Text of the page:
A quick summary:
- The Vita has a sleep function like the PSP, where you tap on the power button to put the system into standby mode. "You can also press the PS button mid-game to return to the game's LiveArea, which puts the game in suspend mode," a Sony PR rep told Famitsu. "While suspending a game, you can access the PS Store, friends, photos, and other features. However, you will have to end the suspended game if you launch a new game or the video player."
- If you have a 3G/Wi-Fi Vita model, which network connection takes priority? "The PS Vita automatically tries to connect via Wi-Fi first," Sony replied, "and if it can't do it, then connects to 3G. However, if you move to an area with an available Wi-Fi connection, the system will not automatically switch back from 3G to Wi-Fi."
- One non-obvious advantage to buying a 3G-compatible Vita -- even if you didn't sign up for 3G service, you can still use 3G-based GPS, in part because some games will require that function. "Even if your 3G contract has expired," Sony said, "you can still obtain positioning data from the internal GPS. This will work faster, however, if you connect to the Internet through 3G."
- You can also access the PlayStation Store and download content via 3G, but -- for now, at least -- you'll have to revert to Wi-Fi to download anything larger than 20 megabytes.
- How well does 3G-based multiplayer work? According to Sony, it all depends on the game: "The network mode in Hot Shots Golf 6, for example, transfers shot information between friends in a mail-like fashion. It's a turn-based online mode, so you can play it without being affected by network connection speeds."
- Do you need a memory card to use the Vita? Basically, yes -- some games require one, though not all, and you can't use DLC at all without one. What's more, it has to be the special Vita memory card, and not a Memory Stick or anything. If you have movies or whatnot on a PSP stick, you'll have to run the content through your PC or PS3 first if you want to transfer it over to Vita.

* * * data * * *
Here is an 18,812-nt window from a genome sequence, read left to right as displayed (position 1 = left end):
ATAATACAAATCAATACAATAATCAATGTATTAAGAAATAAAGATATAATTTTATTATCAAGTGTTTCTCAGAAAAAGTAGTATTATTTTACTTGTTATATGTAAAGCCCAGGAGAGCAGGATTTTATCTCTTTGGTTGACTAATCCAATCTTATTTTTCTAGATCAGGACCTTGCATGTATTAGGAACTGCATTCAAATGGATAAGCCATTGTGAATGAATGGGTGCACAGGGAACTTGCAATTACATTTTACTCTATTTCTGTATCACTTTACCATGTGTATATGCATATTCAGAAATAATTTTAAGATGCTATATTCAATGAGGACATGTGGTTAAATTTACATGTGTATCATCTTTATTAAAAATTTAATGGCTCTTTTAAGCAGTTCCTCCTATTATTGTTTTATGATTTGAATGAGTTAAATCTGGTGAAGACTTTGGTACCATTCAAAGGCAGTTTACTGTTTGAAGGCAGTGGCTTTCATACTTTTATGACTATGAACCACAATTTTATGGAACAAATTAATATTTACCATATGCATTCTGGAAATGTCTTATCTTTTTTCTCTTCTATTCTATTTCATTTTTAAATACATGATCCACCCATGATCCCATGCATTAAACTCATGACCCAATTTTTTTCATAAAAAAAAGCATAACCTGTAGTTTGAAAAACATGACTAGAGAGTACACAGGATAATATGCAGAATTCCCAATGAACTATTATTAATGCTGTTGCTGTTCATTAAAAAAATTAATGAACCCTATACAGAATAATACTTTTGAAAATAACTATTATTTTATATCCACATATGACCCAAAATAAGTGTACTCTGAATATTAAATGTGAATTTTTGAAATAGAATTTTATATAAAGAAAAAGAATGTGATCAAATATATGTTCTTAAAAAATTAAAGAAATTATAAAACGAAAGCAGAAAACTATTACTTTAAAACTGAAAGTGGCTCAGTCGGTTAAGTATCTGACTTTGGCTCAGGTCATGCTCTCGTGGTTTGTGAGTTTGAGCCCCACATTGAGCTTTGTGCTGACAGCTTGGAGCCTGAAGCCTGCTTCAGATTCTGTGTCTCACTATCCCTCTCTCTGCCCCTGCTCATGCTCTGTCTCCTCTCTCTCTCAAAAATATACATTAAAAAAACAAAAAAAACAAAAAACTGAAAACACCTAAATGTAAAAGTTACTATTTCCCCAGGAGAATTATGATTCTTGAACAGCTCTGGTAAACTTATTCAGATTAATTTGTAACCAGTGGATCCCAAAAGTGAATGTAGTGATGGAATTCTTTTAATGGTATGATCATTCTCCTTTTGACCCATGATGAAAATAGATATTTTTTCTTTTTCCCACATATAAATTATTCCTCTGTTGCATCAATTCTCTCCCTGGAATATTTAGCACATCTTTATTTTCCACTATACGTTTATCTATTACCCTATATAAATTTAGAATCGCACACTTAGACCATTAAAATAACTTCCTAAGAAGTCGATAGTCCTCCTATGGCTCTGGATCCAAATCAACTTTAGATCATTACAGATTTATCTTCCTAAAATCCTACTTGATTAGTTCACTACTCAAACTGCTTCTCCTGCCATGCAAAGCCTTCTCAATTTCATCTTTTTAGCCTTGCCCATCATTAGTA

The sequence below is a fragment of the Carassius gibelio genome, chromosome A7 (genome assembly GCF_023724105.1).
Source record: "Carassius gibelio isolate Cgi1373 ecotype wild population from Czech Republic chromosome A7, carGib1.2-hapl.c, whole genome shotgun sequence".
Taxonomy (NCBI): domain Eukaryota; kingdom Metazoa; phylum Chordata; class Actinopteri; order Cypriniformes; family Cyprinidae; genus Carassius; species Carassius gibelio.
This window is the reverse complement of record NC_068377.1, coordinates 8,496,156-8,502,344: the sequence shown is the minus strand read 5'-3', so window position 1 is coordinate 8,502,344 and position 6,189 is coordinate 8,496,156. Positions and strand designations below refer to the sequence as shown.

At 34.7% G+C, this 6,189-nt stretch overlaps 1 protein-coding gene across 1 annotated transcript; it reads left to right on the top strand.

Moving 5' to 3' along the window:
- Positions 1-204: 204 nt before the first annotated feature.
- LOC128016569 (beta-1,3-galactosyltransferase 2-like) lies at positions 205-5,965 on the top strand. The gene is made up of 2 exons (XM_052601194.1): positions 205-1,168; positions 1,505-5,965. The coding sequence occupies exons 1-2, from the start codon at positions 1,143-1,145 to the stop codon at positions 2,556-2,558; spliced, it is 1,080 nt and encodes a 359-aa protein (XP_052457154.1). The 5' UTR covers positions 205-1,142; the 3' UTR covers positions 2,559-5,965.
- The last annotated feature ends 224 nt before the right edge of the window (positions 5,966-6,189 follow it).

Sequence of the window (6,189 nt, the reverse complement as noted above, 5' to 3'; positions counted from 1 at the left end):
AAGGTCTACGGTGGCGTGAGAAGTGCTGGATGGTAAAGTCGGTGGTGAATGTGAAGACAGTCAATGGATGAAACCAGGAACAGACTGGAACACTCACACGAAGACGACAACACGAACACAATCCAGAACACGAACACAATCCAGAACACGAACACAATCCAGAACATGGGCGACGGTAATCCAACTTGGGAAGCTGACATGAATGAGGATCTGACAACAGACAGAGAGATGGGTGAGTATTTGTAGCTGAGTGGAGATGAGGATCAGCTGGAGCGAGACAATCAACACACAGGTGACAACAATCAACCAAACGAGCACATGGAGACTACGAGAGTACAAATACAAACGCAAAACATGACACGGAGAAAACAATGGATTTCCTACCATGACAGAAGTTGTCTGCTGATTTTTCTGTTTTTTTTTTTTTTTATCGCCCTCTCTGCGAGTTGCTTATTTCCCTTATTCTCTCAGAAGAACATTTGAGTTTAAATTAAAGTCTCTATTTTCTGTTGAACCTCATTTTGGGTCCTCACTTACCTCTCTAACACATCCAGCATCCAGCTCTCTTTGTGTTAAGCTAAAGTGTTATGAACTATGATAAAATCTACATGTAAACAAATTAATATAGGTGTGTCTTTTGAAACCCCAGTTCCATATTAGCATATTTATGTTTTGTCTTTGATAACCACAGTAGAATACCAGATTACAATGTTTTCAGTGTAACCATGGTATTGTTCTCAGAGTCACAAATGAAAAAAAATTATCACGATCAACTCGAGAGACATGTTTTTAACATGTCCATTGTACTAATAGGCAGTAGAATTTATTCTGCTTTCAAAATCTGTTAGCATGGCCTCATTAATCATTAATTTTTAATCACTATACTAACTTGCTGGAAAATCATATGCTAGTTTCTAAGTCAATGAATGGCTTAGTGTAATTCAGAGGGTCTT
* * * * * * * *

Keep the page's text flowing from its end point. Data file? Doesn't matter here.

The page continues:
- Along those lines, although the Vita doesn't have a UMD drive, you can redownload any PSP games you've purchased onto the Vita through the PS Store and play them on the Vita, although certain features -- such as PSone Classics -- won't be immediately available at launch.
- What about PSP save data, though? How do you move that over to the Vita? Curiously, Sony has yet to announce anything firm on this -- all they said to Famitsu is that they're working on the issue.
- If the estimated three to five hours of straight gameplay on a charge seems a bit paltry to you, there is one solution -- Sony's putting out a portable charger in the spring of 2012 that functions as an external rechargeable battery.
- The Vita's brightness control can be fine-tuned to any setting you want, instead of having only a few preset levels like on the PSP.
- Any system colors besides black in the works? "Currently we have no plans," Sony said. "We'd like to examine the issue based on what users ask for."
- Finally, if (for some reason) you still have UMD movies that you care enough about that you want to watch them on Vita, Sony -- in Japan, at least -- is working on a service that will allow you to download whatever films you own. More on this will apparently come shortly.